Are you ready for 2017 to be even better than 2016? If so, take a few minutes to reflect on the three questions below and take action to set your 2017 profit plan.
Question 1: What were the three best business things about 2016?
No need to re-invent the wheel. If you knocked it out of the park in 2016, can you wash, rinse and repeat these tasks in 2017?
If you are having trouble thinking of three things, here are some hints:
Summarize the three best things that happened in your business for 2016 and think about how you can repeat them to enhance your 2017.
Question 2: What were the three worst business things about 2016?
While we do not want to dwell too much on our failures, we do want to learn from them. Think about the three things that are causing you to lose time, money or gain stress, and decide if you can make changes for 2017.
Question 3: What vision do you have for your business in 2017?
At the end of 2017, what has to have happened in order for you to have a successful year? Think in terms of metrics as well as intangibles, such as peace of mind and happiness.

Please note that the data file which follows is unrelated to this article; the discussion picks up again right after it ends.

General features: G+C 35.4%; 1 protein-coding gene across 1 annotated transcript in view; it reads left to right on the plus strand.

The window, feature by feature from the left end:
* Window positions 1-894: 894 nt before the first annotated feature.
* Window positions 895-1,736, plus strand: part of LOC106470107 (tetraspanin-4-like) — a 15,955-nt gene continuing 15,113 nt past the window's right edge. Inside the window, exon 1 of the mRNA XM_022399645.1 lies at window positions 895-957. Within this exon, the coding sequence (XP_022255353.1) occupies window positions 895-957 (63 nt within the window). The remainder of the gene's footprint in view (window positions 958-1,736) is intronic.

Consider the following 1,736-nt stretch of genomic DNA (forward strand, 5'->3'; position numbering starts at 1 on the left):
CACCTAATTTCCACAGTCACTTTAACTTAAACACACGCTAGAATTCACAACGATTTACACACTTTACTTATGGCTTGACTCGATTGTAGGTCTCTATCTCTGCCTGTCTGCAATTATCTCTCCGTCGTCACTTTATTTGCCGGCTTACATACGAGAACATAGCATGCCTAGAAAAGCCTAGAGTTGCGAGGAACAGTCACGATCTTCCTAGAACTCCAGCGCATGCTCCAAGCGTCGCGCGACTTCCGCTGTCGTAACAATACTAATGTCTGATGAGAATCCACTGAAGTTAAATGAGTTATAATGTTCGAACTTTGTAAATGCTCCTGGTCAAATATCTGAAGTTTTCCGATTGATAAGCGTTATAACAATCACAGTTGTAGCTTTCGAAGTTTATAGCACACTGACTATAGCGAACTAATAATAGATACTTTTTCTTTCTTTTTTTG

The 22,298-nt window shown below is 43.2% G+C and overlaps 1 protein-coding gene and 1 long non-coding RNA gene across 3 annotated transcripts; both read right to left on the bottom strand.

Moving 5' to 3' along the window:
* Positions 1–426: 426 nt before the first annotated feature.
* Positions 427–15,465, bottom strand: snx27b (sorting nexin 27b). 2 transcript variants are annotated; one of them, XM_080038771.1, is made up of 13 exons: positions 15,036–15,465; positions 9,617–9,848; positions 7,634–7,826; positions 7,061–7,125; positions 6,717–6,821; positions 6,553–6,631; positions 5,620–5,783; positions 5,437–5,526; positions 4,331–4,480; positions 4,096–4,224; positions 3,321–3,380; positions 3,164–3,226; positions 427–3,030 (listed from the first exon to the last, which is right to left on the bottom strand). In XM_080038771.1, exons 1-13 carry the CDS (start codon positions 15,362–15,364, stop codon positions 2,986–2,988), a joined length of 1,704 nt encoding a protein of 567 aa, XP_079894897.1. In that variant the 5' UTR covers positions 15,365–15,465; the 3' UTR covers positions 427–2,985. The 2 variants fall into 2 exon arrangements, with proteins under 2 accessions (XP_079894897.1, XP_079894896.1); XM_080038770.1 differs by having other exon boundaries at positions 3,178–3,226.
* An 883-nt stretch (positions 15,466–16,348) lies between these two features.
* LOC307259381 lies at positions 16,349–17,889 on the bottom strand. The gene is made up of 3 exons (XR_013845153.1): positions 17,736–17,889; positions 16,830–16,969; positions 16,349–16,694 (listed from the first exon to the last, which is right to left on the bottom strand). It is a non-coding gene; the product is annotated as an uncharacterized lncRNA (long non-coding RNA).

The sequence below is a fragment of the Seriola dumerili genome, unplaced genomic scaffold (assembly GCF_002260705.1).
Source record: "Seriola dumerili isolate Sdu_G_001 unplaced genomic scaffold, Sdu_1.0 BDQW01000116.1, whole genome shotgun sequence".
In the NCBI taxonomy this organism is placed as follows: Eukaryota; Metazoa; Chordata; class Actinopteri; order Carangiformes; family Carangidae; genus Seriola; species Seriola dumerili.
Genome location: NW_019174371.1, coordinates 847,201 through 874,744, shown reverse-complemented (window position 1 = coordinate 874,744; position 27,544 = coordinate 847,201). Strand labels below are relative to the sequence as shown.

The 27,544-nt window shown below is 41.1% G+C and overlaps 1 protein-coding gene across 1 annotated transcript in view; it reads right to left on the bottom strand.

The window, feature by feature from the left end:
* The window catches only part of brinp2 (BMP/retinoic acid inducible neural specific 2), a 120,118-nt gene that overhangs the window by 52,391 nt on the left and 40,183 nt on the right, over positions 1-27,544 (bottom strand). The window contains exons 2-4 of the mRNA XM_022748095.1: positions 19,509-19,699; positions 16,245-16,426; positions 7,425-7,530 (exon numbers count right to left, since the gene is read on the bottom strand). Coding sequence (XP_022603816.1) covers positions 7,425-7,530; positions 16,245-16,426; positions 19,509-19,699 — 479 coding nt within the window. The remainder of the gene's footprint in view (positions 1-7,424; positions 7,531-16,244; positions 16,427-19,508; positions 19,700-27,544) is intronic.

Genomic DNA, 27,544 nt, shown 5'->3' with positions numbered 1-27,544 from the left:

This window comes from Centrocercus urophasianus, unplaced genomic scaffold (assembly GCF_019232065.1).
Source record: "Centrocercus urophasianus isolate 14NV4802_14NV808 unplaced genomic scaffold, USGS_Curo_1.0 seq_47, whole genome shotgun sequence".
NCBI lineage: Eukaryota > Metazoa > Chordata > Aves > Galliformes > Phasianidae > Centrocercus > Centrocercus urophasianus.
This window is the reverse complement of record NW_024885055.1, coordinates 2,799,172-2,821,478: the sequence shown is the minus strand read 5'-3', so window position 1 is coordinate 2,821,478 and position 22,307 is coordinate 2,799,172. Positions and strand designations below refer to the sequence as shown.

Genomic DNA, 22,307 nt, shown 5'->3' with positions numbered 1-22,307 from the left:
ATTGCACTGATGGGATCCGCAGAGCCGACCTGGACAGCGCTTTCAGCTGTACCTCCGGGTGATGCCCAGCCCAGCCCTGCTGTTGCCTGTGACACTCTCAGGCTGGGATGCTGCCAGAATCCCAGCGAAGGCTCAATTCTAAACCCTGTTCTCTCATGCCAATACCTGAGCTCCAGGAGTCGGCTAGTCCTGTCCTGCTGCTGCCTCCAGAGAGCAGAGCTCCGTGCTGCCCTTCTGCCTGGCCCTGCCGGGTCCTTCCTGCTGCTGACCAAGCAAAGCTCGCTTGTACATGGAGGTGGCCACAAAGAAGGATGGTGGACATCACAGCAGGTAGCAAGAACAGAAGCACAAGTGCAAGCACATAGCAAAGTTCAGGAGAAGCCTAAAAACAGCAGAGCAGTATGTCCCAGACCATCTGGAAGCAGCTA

Once you know your destination, the fun is in creating a roadmap to get you there.
Your 2017 Profit Plan
If your vision includes financial goals, then creating a profit plan is one way to measure your progress throughout 2017. Start by deciding how much profit you want to make in 2017.
From there, you can compute your revenue goal and make a plan. Then you can add expenses to complete the budget.
Here is an example: Let us say you want to make $50,000 in profit for 2017. You can do that in a number of ways:
From your profit number, you can create a revenue plan. This plan should include how many items you need to sell, like this:
Once you have your revenue plan, you can fill in your estimated expenses.
You might be thinking that this sure sounds a lot like making a budget. And it is. But it is far more fun to work on something called a profit plan than it is a budget. And if you need us to do the number-crunching part, please feel free to reach out any time.
This is general information and should not be acted upon without first determining its application to your specific situation. Please contact your CPA or tax advisor for additional details.
Successfully meeting the challenges inherent to new and smaller businesses provides me with a special type of satisfaction.